Are bioidentical hormones safe?

The bioidentical hormones that are approved by the FDA have been tested for safety. They have passed the FDA's strict standards and are safe for people to use. Like all hormone treatments, there are risks involved. You should weigh the pros and cons of even the FDA-approved bioidentical hormones with your healthcare provider.

Are compounded bioidentical hormones bad?

There are risks to taking compounded bioidentical hormones, but in some cases, they may be a better choice. Compounded bioidentical hormones are not FDA-approved. They are not tested for safety or effectiveness. Many major medical groups do not support using them because not enough is known about their safety and long-term side effects.

What are the side effects of bioidentical hormones?

When the FDA approves a drug, the drug company must report any side effects they are told about. These side effects are included in the paperwork you get when you pick your medication up at the pharmacy. Pharmacies that compound hormones do not have to report drug side effects to the FDA or provide paperwork. This contributes to the myth that compounded hormones are safer when healthcare providers don't know all of the possible side effects of these hormones.

Side effects can occur, especially after the first dose. Your body is not used to the new level of hormones. Many side effects get better as the body adjusts to the new level of hormones. In some cases, the dose may need to be changed.

Some common side effects of bioidentical hormones include:

You may itch or get red around the area where you apply your hormones if you use a patch, cream or gel.

Recovery and Outlook

Do bioidentical hormones really work?

Yes, they work for some people. You will have different results depending on your symptoms and health history. Talk with your healthcare provider about bioidentical hormones and what form may work best for you. In some cases, your healthcare provider may recommend against using bioidentical hormones in favor of a more traditional hormone replacement therapy option.

When to Call the Doctor

When should I see my healthcare provider?

Call your healthcare provider if you have any negative side effects after getting a dose of hormones. If you have a side effect that you cannot manage or does not go away in a short time, your hormone level might be too high. Talk to your healthcare provider before hormone treatment so you know what to expect.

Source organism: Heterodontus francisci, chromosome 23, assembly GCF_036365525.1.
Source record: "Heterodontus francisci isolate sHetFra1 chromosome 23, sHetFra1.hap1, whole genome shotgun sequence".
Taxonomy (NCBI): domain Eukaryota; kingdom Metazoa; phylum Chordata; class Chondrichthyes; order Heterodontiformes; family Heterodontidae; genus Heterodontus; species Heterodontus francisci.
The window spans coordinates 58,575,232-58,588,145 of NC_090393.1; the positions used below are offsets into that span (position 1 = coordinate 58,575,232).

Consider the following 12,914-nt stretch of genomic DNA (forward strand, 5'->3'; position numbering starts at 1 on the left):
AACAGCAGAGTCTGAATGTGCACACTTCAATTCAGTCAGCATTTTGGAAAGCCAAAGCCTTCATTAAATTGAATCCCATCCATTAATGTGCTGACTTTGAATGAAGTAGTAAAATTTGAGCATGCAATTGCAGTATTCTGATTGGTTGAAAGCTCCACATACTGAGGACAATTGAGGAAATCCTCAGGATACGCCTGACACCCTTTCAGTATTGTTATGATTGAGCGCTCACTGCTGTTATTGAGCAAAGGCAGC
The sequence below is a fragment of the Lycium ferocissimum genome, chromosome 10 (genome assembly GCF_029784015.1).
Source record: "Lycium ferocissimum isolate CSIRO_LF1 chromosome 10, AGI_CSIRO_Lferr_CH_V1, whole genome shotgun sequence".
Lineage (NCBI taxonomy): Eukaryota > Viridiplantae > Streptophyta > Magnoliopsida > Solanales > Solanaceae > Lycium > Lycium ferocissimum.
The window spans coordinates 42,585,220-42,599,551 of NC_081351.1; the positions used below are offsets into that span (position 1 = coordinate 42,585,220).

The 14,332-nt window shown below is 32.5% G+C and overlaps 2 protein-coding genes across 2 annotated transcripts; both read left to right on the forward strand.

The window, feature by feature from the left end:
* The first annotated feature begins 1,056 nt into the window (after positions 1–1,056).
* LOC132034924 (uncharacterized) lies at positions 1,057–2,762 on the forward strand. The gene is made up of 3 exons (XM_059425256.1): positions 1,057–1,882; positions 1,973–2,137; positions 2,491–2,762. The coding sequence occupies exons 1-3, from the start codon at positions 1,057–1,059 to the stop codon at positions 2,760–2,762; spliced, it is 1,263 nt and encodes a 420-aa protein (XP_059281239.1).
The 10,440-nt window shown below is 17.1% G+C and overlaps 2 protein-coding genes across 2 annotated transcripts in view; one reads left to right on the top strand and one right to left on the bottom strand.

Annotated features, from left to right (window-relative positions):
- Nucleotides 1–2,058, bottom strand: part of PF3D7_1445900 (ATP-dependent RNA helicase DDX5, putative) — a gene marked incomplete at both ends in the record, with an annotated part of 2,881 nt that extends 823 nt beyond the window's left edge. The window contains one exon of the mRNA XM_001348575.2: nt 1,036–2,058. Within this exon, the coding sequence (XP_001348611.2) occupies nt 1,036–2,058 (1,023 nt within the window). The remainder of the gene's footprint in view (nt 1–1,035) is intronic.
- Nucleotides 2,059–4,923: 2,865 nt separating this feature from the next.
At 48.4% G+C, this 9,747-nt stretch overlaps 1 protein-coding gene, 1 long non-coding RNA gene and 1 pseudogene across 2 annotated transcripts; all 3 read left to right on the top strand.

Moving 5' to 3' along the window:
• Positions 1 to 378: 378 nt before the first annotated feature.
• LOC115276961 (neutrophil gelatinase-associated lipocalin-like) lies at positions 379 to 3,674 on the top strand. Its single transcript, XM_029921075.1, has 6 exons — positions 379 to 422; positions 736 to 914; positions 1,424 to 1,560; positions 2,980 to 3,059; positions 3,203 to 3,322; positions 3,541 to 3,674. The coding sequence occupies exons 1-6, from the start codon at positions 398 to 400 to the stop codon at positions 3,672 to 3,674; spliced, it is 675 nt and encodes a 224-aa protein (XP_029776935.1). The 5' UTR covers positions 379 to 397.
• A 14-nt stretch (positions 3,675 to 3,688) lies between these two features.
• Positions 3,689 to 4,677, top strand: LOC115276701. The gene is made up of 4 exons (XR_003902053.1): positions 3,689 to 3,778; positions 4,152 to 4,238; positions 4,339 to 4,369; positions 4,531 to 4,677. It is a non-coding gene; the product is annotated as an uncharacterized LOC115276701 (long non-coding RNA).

Additional Details

Do bioidentical hormones cause weight gain?

Yes, weight gain is a side effect of bioidentical hormones.

A note from Cleveland Clinic

Bioidentical hormones are used to help people manage symptoms of menopause or other hormonal imbalances. The FDA does not approve some bioidentical hormones. All hormone replacement therapy comes with risks. Compounded bioidentical hormones may come with more risk because their effects are not well studied. Talk to your healthcare provider about the pros and cons of hormone replacement. Most importantly, know that you do not need to live with unpleasant symptoms of low hormones. Your provider can help safely manage your symptoms.

Last reviewed by a Cleveland Clinic medical professional on 04/15/2022.

References

  • AARP. Are Bioidentical Hormones Safe? (https://www.aarp.org/health/drugs-supplements/info-11-2010/are_bioidentical_hormones_safe.html) Accessed 4/15/2022.
  • American College of Obstetricians and Gynecologists. Committee Opinion: Compounded Bioidentical Menopausal Hormone Therapy. (https://www.acog.org/clinical/clinical-guidance/committee-opinion/articles/2012/08/compounded-bioidentical-menopausal-hormone-therapy) 4/15/2022.
  • Davis R, Batur P, Thacker H. Risks and effectiveness of compounded bioidentical hormone therapy: A case series. (https://pubmed.ncbi.nlm.nih.gov/25111856/) Journal of Women's Health 2014; 23(8): 642-8. Accessed 4/15/2022
  • Files JA, Ko MG, Pruthi S. Bioidentical hormone therapy. (https://www.ncbi.nlm.nih.gov/pmc/articles/PMC3127562/) Mayo Clin Proc. 2011;86(7):673-680. Accessed 4/15/2022.
  • NAMS. Bioidentical hormone therapy. (http://www.menopause.org/publications/clinical-practice-materials/bioidentical-hormone-therapy) Accessed 4/15/2022.
  • Pinkerton JV, Santoro N. Compounded bioidentical hormone therapy: identifying use trends and knowledge gaps among US women. (https://www.ncbi.nlm.nih.gov/pmc/articles/PMC4547729/) Menopause. 2015;22(9):926-936. Accessed 4/15/2022.
  • Sood R, Shuster L, Smith R, Vincent A, Jatoi A. Counseling postmenopausal women about bioidentical hormones: ten discussion points for practicing physicians. (https://pubmed.ncbi.nlm.nih.gov/21383221/) J Am Board Fam Med. 2011;24(2):202-10. Accessed 4/15/2022.
  • United States Food & Drug Administration. National Academies of Science, Engineering, and Medicine (NASEM) Study on the Clinical Utility of Treating Patients with Compounded "Bioidentical" Hormone Therapy. (https://www.fda.gov/drugs/human-drug-compounding/national-academies-science-engineering-and-medicine-nasem-study-clinical-utility-treating-patients) Accessed 4/15/2022.